Research Handbook on Austrian Law and Economics
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Research Handbook on Austrian Law and Economics

Edited by Todd J. Zywicki and Peter J. Boettke

The original contributions to the Research Handbook provide an introduction to the application of Austrian economics to law. The book begins with chapters on the methodology of law and economics. Further chapters discuss key concepts in Austrian economics – dynamic competitive processes, spontaneous order, subjective value, entrepreneurship, and the limited nature of individual knowledge – as they relate to topics in evolutionary law (social rules, self-governance, dispute resolution) and basic law (torts, antitrust, civil procedure, business and family law).
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Chapter 16: Firms without boards: unleashing the Hayekian firm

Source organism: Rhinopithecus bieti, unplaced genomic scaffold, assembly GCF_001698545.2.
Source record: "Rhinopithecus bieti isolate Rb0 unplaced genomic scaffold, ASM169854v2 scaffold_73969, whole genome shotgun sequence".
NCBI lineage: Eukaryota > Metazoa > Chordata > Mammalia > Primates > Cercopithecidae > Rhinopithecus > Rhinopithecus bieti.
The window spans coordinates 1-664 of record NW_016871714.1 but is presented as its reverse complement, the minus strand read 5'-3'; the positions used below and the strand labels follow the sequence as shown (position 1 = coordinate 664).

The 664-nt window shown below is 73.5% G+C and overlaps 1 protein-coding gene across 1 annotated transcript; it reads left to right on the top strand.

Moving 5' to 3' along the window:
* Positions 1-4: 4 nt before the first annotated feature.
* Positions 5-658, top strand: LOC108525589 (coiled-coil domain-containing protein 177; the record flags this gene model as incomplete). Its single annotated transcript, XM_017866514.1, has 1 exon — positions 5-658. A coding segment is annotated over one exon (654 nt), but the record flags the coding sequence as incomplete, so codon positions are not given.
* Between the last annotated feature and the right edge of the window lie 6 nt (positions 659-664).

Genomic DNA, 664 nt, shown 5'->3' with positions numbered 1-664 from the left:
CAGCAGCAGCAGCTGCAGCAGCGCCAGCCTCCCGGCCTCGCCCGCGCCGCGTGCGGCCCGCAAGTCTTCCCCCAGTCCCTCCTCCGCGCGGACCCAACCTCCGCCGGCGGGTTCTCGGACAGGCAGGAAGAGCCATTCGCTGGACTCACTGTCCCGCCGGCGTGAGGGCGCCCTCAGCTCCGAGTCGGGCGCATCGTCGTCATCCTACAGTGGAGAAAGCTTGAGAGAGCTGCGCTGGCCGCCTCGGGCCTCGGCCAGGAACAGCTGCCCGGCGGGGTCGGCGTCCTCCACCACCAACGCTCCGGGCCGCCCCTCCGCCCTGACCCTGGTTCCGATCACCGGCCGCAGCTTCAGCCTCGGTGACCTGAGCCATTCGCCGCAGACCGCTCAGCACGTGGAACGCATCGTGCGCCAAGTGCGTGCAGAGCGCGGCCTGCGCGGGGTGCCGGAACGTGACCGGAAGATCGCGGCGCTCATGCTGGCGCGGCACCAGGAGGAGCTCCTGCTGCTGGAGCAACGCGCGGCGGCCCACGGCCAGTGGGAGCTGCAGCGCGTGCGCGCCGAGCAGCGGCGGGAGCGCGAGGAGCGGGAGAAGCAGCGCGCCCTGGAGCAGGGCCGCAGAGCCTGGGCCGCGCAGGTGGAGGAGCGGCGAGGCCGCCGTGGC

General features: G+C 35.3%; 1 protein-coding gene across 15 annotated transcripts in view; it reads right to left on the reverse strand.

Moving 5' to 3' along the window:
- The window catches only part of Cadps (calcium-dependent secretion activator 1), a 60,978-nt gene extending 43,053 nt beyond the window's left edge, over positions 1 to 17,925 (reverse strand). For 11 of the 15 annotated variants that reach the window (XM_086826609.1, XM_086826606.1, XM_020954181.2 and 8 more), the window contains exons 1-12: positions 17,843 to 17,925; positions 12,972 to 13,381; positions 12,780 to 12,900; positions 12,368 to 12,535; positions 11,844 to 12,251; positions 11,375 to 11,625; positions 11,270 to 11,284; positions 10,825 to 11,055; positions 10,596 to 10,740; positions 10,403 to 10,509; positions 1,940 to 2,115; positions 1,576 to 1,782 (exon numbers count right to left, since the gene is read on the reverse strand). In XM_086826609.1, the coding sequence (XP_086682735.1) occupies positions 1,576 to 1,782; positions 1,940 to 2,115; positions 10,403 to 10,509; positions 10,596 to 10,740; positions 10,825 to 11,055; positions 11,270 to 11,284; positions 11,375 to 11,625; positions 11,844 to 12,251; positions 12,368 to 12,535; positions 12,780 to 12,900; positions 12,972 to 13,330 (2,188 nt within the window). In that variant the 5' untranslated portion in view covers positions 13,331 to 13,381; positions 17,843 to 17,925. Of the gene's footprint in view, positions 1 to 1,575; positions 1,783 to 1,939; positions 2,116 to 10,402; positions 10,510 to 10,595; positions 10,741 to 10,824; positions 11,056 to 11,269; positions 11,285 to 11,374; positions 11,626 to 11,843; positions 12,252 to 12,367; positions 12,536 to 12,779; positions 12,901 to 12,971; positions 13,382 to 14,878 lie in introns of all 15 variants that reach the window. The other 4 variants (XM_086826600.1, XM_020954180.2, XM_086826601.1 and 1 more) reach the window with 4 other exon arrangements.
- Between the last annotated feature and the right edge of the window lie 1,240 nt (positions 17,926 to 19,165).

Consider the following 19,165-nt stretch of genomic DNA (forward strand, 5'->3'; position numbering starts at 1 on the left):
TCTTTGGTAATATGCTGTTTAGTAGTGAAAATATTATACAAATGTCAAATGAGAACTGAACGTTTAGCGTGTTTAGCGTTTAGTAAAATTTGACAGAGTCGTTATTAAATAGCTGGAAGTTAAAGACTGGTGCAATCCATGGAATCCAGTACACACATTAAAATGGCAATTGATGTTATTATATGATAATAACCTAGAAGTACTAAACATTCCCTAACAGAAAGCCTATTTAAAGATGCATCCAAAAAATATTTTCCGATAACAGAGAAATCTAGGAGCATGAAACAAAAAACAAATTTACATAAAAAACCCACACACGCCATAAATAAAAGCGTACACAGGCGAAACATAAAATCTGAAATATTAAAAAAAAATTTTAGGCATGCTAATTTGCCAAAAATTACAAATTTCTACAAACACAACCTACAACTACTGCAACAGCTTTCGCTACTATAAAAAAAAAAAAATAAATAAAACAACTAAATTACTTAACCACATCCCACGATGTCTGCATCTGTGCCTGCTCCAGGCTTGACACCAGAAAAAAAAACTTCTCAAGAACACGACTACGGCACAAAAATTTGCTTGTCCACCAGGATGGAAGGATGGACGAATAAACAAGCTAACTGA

M. Todd Henderson

Abstract

This chapter argues that a board of directors, a mandated feature of all public corporations in the United States, may not be consistent with the Hayekian notion of spontaneous order. A board of directors can be viewed as a form of central planning and suffer from the same defect of central planning: its inability to effectively harness dispersed knowledge for decision-making. The recent notorious failures of corporate governance, such as those of Enron, WorldCom, Lehman Brothers and AIG, suggest that boards of directors may, indeed, be a creature of government regulation and would not exist to the same degree, if at all, in a free market.

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